Occupational Therapy

In Occupational Therapy the word “Occupation” refers to any human activity by which humans “occupy” themselves and create meaning. One of the key ideas of Occupational Therapy is the reality of the body-mind working together.

“Occupational Therapy works to find the best fit between the person and their socio-cultural and physical environments that encourages independence, involves appropriate level of support and provides satisfaction in life roles.”

“Occupational Therapy promotes the highest level of functioning in the areas of occupational performance: self care, productivity and leisure.”

“Occupational Therapy involves people in meaningful occupation to develop, improve, sustain and restore skill for the job of living.”

“Man [sic]*, through the use of his hands, as they are energized by mind and will, can influence the state of his own health,”  ~1962, Mary Reilly OT (1916–2012)

*It obviously relates to any gender.

Beyond “techniques”, you will experience steadiness and acceptance from me while we work to increase your own sense of fit between who you are as a person, your environment and your daily activities. We may look at undeveloped or lost leisure and hobby pursuits, gaps and strengths in relating to others, a change of employment, and activities we do for self care.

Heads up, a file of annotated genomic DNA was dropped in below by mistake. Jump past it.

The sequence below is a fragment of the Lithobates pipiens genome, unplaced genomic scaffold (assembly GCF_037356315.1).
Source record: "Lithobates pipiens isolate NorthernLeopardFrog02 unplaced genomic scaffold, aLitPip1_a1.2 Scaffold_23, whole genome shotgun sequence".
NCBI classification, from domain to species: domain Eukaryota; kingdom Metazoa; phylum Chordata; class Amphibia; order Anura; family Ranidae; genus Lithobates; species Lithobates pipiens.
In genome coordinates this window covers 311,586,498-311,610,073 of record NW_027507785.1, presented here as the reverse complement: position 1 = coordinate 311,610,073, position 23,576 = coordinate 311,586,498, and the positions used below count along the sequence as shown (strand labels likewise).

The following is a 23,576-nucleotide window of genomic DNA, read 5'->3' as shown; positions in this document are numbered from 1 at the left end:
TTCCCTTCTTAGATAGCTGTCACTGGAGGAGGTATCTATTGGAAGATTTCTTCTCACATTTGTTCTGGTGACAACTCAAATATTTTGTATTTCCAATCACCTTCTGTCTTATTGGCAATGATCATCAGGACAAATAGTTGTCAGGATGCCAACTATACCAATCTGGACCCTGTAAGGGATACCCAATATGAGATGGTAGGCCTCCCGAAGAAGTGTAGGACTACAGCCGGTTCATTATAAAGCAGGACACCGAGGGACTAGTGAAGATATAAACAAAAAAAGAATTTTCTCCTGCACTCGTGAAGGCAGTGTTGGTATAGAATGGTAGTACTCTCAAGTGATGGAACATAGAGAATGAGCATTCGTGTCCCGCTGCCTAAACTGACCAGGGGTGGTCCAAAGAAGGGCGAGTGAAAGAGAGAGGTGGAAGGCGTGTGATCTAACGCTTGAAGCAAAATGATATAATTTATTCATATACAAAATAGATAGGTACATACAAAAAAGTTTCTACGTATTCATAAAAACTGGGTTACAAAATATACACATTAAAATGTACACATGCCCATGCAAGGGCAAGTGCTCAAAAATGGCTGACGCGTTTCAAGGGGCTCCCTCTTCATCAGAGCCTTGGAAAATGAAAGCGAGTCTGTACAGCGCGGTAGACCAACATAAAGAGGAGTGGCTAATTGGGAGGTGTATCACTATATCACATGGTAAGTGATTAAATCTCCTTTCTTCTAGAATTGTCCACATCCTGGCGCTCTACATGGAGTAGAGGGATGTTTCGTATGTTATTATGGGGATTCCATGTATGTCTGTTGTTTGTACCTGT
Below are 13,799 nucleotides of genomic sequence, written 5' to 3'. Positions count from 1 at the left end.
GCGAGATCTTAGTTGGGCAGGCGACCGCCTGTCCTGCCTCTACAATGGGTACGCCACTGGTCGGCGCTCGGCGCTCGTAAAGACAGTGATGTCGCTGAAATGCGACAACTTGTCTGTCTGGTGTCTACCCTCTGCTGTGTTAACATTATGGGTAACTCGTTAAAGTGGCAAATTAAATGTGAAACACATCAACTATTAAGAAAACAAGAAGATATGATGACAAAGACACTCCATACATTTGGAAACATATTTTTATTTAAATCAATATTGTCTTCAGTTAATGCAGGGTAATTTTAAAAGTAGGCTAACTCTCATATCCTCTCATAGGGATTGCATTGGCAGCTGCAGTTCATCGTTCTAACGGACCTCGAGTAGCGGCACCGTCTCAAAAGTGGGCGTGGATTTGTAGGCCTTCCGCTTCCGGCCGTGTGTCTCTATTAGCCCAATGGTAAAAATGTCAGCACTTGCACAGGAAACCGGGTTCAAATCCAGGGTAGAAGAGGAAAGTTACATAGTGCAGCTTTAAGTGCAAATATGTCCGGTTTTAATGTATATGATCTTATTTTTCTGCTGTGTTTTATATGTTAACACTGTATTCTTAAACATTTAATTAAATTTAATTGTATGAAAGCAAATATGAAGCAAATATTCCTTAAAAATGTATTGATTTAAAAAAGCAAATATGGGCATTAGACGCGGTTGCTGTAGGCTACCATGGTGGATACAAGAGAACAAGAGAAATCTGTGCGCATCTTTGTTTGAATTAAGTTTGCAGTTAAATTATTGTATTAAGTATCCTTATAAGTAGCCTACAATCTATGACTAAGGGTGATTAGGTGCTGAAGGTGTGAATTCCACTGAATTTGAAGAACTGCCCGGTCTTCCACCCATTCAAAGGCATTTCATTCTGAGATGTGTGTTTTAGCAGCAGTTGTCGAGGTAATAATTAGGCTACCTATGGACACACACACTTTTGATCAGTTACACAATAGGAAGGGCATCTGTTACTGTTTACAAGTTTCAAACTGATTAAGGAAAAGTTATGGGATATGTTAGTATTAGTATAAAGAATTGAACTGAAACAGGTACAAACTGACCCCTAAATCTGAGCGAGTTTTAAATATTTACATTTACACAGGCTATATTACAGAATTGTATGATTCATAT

I merge my background as an occupational therapist with approaches that are being validated by discoveries in neuroscience and trauma work. (You can read from John Kabat-Zinn, Dan Siegel, Peter A. Levine, Pat Ogden,  Bessel Van der Kolk to learn more about current research and practices.) I use skills in Therapeutic use of Activity,  support for natural strengths, mindfulness and Hakomi Body-focused therapy, Solution-focused therapyCognitive Behavioural TherapyDBT-informed therapy.

Occupational Therapy and Career Assessment: My focus is not specifically on career assessment; I will work with people’s satisfaction with what ever daily activities they do – be it raising a family, tending a home, volunteering, being employed or being unemployed, but not formal assessment as it is often understood.

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